Historically, Ivy style has always championed durability and functionality. Nowhere is this truer than in the realm of outerwear, where such weathered classics as the toggle coat and balmacaan remain viable and timeless.

However, at certain vivacious moments in the style’s history, discerning collegiate sartorialists have exchanged the reliable for the resplendent, the austere for the ostentatious.

One such moment occurred in the 1920s, when young men threw off their tweedy raglans in favor of a far more flamboyant material: raccoon fur. University of Illinois football star Red Grange (1903-1991) and radio crooner Rudy Vallee are credited with popularizing the wide-collared, ankle-length raccoon coat, a fad which spread quickly across the campuses of the Northeast. The coats were particularly popular among young male jazz enthusiasts who garnered the nickname “collegiates” or Joe College.

The first wave of the fad ended with the dawn of The Great Depression, but the coat saw a brief revival in 1956.  This second coming of the coonskin coat saw voracious demand for secondhand furs in, as the Lord and Taylor College Shop proudly announced at the time, “a state of magnificent disrepair.” An article in the New Yorker from August 17th, 1957 traces the origins of the revival back to a group of three young New Yorkers and a presumably jazz and smoke-filled party at their Greenwich Village apartment.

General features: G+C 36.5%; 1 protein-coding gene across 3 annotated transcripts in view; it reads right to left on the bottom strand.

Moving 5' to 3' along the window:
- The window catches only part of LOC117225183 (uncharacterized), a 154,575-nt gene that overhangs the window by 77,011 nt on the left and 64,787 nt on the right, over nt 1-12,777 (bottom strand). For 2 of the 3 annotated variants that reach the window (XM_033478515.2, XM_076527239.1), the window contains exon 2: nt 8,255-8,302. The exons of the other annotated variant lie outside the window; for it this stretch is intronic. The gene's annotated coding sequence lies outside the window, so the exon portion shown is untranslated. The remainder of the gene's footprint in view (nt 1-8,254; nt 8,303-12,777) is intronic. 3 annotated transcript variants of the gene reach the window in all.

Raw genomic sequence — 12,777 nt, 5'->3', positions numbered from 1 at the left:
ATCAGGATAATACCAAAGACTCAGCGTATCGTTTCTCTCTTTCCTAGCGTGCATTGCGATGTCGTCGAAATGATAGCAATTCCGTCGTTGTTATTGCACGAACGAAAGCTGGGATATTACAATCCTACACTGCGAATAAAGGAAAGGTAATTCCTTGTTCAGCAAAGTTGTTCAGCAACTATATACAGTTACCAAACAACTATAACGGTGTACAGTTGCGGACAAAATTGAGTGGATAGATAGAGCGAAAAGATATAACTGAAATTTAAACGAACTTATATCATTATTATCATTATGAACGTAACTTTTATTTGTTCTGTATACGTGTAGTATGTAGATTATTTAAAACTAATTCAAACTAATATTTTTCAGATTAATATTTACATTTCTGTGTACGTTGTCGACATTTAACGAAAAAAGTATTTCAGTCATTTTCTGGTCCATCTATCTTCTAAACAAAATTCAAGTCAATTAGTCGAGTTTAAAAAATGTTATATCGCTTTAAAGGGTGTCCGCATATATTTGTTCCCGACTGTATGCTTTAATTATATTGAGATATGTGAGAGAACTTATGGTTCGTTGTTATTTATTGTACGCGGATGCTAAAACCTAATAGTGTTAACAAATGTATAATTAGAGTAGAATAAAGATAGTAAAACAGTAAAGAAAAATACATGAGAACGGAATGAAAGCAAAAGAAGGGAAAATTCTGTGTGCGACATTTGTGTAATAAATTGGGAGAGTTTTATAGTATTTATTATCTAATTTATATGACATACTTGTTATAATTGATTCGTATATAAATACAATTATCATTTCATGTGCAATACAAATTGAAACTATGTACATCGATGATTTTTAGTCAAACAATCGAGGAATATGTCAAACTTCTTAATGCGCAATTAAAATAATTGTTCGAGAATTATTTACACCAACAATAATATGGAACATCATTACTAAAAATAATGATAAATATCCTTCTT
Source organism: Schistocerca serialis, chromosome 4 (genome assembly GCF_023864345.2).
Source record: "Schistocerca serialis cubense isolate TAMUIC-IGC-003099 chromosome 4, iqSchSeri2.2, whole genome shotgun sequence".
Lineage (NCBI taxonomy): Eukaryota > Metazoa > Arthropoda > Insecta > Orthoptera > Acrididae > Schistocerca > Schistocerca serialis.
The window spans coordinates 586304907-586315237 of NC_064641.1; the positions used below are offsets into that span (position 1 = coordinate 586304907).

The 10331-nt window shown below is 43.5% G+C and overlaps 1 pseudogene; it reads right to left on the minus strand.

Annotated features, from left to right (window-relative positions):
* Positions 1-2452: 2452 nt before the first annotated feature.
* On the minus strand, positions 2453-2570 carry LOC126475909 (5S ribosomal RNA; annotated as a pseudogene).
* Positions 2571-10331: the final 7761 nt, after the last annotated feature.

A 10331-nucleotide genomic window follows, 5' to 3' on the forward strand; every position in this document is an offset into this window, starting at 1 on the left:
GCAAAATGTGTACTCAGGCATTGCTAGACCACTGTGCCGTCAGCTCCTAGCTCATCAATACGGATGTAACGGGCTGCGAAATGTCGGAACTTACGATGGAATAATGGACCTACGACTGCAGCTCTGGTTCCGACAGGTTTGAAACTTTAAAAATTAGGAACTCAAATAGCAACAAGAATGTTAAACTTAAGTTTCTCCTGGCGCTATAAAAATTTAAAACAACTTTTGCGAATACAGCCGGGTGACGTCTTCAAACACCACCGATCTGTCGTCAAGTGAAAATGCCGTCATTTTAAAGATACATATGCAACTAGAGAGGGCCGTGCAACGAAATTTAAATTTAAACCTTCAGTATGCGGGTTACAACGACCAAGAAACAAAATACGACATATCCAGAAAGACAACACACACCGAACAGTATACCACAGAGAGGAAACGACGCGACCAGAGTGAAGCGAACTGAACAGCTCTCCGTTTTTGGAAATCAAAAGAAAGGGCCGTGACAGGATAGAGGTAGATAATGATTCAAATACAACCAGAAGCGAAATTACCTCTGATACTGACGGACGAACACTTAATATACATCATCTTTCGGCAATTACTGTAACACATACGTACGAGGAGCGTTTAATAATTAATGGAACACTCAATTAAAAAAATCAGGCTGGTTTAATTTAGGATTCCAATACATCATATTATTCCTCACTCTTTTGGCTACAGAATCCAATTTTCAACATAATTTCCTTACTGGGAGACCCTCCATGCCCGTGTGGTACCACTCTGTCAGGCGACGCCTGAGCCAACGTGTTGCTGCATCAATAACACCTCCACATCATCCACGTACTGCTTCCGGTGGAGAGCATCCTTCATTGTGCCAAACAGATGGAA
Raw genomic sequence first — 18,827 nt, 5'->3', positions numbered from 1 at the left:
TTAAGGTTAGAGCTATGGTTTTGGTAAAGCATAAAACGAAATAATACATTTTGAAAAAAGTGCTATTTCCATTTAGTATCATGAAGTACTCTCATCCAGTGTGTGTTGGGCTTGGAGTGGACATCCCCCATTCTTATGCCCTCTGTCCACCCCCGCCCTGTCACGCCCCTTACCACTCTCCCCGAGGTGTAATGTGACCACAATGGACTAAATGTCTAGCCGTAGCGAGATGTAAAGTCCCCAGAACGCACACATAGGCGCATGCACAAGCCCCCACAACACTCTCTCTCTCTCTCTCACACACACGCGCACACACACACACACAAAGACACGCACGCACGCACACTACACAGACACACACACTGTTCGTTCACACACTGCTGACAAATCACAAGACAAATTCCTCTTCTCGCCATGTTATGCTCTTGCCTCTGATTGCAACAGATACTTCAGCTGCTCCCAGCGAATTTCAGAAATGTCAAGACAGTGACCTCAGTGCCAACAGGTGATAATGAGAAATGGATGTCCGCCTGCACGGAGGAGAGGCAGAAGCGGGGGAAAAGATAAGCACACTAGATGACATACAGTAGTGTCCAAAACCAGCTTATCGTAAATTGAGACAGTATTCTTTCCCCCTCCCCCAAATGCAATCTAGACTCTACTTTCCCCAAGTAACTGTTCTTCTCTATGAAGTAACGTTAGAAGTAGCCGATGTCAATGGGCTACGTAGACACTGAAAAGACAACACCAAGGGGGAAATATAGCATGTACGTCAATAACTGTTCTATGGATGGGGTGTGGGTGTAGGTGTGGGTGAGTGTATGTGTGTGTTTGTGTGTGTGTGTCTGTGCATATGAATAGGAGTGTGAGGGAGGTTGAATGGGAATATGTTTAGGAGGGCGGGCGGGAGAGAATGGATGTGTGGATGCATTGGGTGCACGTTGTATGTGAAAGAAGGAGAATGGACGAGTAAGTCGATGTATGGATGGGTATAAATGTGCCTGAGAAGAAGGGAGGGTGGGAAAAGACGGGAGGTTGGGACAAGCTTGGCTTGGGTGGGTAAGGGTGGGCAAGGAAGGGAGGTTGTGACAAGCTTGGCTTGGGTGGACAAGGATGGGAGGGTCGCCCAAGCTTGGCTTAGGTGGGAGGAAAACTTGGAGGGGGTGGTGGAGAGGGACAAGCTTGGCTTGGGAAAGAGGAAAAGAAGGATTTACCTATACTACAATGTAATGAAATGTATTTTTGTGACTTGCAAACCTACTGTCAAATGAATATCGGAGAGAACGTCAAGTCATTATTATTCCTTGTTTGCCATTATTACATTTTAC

As legend has it, Sue Salzman was about to buy a used raccoon coat on a whim when it was snatched up by another customer. Bemoaning her loss at a party hosted by herself and her husband Stanley, she was approached by an acquaintence whose relatives were in the boys’ clothing business and just happened to have a warehouse full of old raccoon coats. This crop of furs was leftover from the wave of Davy Crockett Mania, during which time they were chopped and used to make coonskin caps. “Feeling manic” from their good fortune, the Salzmans purchased coats for themselves and for every person who attended their party.

After they began receiving inquiries about the coats, the Salzmans and their friend Benjy Bejan decided to go into business and let the fur fly. When Glamour magazine published a photo of a raccoon coat and credited them as the supplier, the trio received over 300 letters, phone calls and an urgent inquiry from Lord and Taylor. The department store was a collegiate style heavyweight at the time, and, as Mr. Salzman admits, “anything that Lord and Taylor does in college fashions is copied.”  Once Lord and Taylor became involved, demand outweighed supply, and a trend was born.

It is no coincidence that the craze for fur coats arose during periods of unprecedented prosperity in which youths actively sought to redefine their own morality. In this age of traditionalism imbued with conservative nostalgia it is sometimes all too easy to forget that collegiate style once represented liberation from the dress of prior generations, a way to dress freely for those who lived freely.

Below are images from 1928, 1959, and from the Fall ’09 collection by Brooks Brothers (courtesy of Mister Mort), suggesting another raccoon coat revival might be just around the corner. Of course, that would negate the prosperity theory. — ZACHARY DELUCA